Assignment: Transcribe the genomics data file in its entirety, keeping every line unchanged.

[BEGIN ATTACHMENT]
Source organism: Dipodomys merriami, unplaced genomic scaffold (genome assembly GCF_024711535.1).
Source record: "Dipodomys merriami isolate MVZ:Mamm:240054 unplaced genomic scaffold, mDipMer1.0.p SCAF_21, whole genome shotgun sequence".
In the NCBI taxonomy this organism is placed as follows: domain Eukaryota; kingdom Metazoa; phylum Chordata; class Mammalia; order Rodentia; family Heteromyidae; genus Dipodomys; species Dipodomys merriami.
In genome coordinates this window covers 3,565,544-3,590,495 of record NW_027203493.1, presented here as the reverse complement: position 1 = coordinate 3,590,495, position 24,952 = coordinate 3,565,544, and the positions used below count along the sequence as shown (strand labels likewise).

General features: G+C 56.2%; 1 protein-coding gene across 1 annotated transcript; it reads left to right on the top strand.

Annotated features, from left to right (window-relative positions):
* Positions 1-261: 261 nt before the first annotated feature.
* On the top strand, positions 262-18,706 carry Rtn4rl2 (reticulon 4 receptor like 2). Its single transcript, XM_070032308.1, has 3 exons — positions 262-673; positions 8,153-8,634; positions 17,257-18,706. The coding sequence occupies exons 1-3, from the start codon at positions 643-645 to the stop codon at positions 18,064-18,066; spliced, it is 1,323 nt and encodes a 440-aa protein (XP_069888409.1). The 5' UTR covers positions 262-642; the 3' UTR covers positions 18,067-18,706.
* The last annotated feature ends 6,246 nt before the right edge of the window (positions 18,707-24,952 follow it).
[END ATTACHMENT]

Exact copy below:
Source organism: Dipodomys merriami, unplaced genomic scaffold (genome assembly GCF_024711535.1).
Source record: "Dipodomys merriami isolate MVZ:Mamm:240054 unplaced genomic scaffold, mDipMer1.0.p SCAF_21, whole genome shotgun sequence".
In the NCBI taxonomy this organism is placed as follows: domain Eukaryota; kingdom Metazoa; phylum Chordata; class Mammalia; order Rodentia; family Heteromyidae; genus Dipodomys; species Dipodomys merriami.
In genome coordinates this window covers 3,565,544-3,590,495 of record NW_027203493.1, presented here as the reverse complement: position 1 = coordinate 3,590,495, position 24,952 = coordinate 3,565,544, and the positions used below count along the sequence as shown (strand labels likewise).

General features: G+C 56.2%; 1 protein-coding gene across 1 annotated transcript; it reads left to right on the top strand.

Annotated features, from left to right (window-relative positions):
* Positions 1-261: 261 nt before the first annotated feature.
* On the top strand, positions 262-18,706 carry Rtn4rl2 (reticulon 4 receptor like 2). Its single transcript, XM_070032308.1, has 3 exons — positions 262-673; positions 8,153-8,634; positions 17,257-18,706. The coding sequence occupies exons 1-3, from the start codon at positions 643-645 to the stop codon at positions 18,064-18,066; spliced, it is 1,323 nt and encodes a 440-aa protein (XP_069888409.1). The 5' UTR covers positions 262-642; the 3' UTR covers positions 18,067-18,706.
* The last annotated feature ends 6,246 nt before the right edge of the window (positions 18,707-24,952 follow it).